Halkidiki’s Christmas customs and traditions
There are many different customs and traditions that people around the world follow at Christmas period. Over the years many such habits and customs have been revived in Halkidiki by its inhabitants.
Days before Christmas, housewives clean and decorate their homes and their Christmas trees. On Christmas Eve, after a final cleaning of the house, they begin the preparation of the traditional sweets (melomakarona, kourabiedes). On the same day or a few days before they arrange the necessary shopping for the traditional table as well as the preparation of the Christmas bread (Christmas bread is a highly decorated Christmas baked bread). On the same night in most homes, takes place by the whole family the sweetening of the Christ, where the man of the house gives all the members a piece of bread with honey and nuts, and then puts the Christmas wood in the fireplace to burn all night. (the man of the house searches for days before he finds the most beautiful, solid and thick wood in the fields to symbolically warm up Christ and Our Lady). In the morning of the eve the little children ring carols in all the houses accompanied by triangles and drums. (in Nikiti the carols are being rung on Christmas afternoon after church, while in Galatista the children sing the carols while they keep a spit and the housewives put goodies in it) In many parts of Halkidiki, Christmas and New Year's Eve, pigs or chickens are selected for the traditional table while two days after Christmas villagers prepare sausages. A few days before the arrival of the new year everyone buys new shoes and clothes to welcome it and on the eve the women make the New Year cake and the one who wins the gold coin is said to be lucky in the new year. After the year changes, the man of the house breaks a pomegranate at the entrance of the home as a sample of good luck for the new year.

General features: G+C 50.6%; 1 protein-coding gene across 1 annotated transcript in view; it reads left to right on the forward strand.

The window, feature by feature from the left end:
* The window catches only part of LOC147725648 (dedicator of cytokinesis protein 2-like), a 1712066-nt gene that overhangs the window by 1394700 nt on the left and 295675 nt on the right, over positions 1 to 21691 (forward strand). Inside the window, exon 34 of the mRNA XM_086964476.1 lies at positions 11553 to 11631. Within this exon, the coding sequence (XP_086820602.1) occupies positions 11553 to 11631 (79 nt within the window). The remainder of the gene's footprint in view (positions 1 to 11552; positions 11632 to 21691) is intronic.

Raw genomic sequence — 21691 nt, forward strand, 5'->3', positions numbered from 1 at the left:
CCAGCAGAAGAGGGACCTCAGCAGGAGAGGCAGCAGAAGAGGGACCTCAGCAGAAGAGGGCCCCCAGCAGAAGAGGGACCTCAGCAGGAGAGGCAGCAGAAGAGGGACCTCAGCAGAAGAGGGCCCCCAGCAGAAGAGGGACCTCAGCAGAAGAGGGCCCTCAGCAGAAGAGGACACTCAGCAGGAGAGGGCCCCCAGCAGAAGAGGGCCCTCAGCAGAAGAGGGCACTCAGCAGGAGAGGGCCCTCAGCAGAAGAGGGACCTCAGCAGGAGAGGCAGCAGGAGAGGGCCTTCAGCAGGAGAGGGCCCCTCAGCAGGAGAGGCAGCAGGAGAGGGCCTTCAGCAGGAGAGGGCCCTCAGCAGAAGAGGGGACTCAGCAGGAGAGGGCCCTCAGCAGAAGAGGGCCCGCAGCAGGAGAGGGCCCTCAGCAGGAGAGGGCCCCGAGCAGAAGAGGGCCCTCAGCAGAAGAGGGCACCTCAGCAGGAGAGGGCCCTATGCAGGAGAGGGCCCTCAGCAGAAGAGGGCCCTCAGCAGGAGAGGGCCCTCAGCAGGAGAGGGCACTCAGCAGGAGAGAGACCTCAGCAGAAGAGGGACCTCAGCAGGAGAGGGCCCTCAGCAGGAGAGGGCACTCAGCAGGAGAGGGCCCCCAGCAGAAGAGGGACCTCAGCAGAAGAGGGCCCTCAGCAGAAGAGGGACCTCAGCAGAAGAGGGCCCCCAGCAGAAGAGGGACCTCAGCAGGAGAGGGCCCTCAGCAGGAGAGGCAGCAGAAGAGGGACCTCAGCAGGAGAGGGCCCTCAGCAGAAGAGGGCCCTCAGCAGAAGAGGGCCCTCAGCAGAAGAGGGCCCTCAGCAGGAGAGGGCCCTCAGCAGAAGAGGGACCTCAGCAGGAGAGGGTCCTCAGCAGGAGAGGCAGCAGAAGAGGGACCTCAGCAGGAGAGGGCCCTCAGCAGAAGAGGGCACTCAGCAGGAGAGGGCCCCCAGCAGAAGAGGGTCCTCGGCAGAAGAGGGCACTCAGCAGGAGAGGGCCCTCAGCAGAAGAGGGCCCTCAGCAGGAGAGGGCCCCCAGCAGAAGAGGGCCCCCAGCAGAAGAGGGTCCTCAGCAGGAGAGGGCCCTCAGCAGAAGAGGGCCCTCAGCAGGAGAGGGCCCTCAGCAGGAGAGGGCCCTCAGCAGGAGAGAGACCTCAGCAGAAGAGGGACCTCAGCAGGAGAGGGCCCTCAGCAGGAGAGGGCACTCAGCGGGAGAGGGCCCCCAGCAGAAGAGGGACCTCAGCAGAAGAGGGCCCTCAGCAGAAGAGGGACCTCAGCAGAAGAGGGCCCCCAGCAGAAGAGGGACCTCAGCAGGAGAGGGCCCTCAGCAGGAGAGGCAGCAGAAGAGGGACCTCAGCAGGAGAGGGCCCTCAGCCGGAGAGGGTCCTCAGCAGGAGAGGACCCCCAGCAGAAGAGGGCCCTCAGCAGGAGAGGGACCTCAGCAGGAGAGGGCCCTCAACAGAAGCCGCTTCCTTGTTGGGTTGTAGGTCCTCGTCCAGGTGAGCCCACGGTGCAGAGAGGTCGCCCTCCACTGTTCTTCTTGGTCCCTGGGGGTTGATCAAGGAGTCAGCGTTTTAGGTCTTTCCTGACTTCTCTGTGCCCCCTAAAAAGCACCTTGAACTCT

The above is just a small sample of the customs that exist and are reverently observed in the Halkidiki villages during the Christmas celebrations because, as the American orator Robert Ingersoll said: «Custom meets us at the cradle and leaves us only at the tomb ».